The network concept generally comes down to two options: point-to-point or hub-and-spoke. The hub-and-spoke model is based on passengers flying multiple legs to get to their destination, using a larger hub as an intermediate stop. Large globally operating airlines like Air France-KLM and Delta Airlines use this model. In the point-to-point model passengers fly from their origin to destination in one leg. Low cost airlines like Southwest Airlines almost exclusively use this model.
Since electric aircraft will fly relative short distances with a small number of passengers, the point-to-point model will be applicable. The (initial) routes will mostly connect regions that otherwise would have been (or already are) connected via road or rail. Or will compete with short, low intensity flight routes, using regional airports. Since the hub-and-spoke model is focussed on long distance, high volume routes, it is unlikely that an electric aircraft operator will operate using that model.
The short haul point-to-point network concept associated with electric aviation is were the name electric Regional Air Mobility comes from. A network concept focused on, as the name suggests, connecting regions. So not necessarily capital cities, countries, or large economic area’s, but mostly smaller concentrations of people. Establishing connections between regions that are not populated enough for current aviation operations to be commercially viable. eRAM is therefore a type of point-to-point network concept.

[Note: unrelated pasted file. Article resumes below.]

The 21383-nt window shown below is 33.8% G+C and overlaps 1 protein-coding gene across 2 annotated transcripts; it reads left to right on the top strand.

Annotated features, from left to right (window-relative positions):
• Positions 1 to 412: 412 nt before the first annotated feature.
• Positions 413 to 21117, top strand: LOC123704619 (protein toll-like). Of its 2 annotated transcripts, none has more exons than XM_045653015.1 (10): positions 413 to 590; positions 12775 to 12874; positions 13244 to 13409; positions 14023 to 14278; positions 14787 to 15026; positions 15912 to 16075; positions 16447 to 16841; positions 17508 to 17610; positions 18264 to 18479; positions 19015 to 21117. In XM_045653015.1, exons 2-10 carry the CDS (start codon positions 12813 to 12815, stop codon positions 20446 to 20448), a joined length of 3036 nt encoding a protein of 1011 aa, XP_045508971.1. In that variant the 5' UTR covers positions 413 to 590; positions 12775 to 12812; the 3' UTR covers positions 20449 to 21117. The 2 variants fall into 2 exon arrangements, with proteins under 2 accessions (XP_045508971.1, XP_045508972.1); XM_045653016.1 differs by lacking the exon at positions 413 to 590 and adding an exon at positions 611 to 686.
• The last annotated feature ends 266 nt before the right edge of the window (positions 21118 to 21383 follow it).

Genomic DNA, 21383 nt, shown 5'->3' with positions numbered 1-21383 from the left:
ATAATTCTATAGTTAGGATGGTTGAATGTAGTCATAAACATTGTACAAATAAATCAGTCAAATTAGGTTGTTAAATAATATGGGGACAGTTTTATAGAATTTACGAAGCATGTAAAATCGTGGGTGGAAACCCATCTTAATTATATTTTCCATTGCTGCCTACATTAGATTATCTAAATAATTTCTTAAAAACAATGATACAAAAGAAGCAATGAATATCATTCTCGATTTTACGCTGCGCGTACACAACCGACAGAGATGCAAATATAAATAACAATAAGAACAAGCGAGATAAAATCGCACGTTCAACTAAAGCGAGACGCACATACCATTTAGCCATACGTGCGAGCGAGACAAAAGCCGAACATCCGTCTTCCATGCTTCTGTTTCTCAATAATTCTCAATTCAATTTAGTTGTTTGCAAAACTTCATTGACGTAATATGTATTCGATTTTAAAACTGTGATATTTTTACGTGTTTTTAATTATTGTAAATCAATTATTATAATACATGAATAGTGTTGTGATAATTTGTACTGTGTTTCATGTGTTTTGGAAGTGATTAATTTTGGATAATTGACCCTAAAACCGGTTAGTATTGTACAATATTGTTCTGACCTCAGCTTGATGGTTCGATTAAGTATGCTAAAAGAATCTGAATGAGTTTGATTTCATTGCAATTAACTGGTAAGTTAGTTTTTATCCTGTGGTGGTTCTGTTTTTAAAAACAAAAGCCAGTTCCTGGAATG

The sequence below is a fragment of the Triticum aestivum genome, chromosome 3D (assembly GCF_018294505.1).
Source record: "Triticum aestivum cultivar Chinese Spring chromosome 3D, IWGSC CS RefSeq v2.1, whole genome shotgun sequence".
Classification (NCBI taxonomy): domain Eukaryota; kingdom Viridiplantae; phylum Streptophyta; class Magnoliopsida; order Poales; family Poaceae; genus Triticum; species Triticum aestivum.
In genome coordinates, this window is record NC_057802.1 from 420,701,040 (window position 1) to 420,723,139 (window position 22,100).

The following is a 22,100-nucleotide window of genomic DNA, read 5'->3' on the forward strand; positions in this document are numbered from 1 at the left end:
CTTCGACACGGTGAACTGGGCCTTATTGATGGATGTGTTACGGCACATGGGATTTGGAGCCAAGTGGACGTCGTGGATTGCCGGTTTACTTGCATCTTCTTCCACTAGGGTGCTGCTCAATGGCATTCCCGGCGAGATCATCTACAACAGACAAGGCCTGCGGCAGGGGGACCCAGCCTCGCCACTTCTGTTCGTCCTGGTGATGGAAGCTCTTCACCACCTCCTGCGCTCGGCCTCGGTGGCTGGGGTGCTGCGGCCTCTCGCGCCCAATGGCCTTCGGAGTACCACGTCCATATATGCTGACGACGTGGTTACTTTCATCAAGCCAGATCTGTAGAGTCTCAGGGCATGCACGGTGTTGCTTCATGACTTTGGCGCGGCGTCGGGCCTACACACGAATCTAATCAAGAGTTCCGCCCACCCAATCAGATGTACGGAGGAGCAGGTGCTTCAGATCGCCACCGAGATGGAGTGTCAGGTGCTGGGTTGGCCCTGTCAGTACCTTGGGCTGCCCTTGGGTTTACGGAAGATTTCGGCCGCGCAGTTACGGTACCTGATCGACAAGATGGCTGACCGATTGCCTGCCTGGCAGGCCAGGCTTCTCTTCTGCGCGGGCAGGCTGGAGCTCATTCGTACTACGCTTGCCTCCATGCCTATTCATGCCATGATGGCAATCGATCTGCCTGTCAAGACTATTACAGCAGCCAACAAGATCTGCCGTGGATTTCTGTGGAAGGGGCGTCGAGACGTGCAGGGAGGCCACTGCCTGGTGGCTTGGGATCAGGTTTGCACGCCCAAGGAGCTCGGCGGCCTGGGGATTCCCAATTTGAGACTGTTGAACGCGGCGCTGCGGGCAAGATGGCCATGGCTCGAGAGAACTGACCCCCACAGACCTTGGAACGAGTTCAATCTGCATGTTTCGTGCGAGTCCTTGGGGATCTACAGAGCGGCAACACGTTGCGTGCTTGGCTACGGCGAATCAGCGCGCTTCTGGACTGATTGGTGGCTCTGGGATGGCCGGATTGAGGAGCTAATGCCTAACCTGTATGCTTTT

The Elfly NOEMI ©Image by Elfly
Koch states: “The schedule aims at defining the optimal service pattern to attract as many passengers to the traffic flow or local region as possible.” For example, a flight departing at 9 o’clock in the morning will attract more people than a flight departing in the middle of the night. And passengers prefer not to arrive at night either.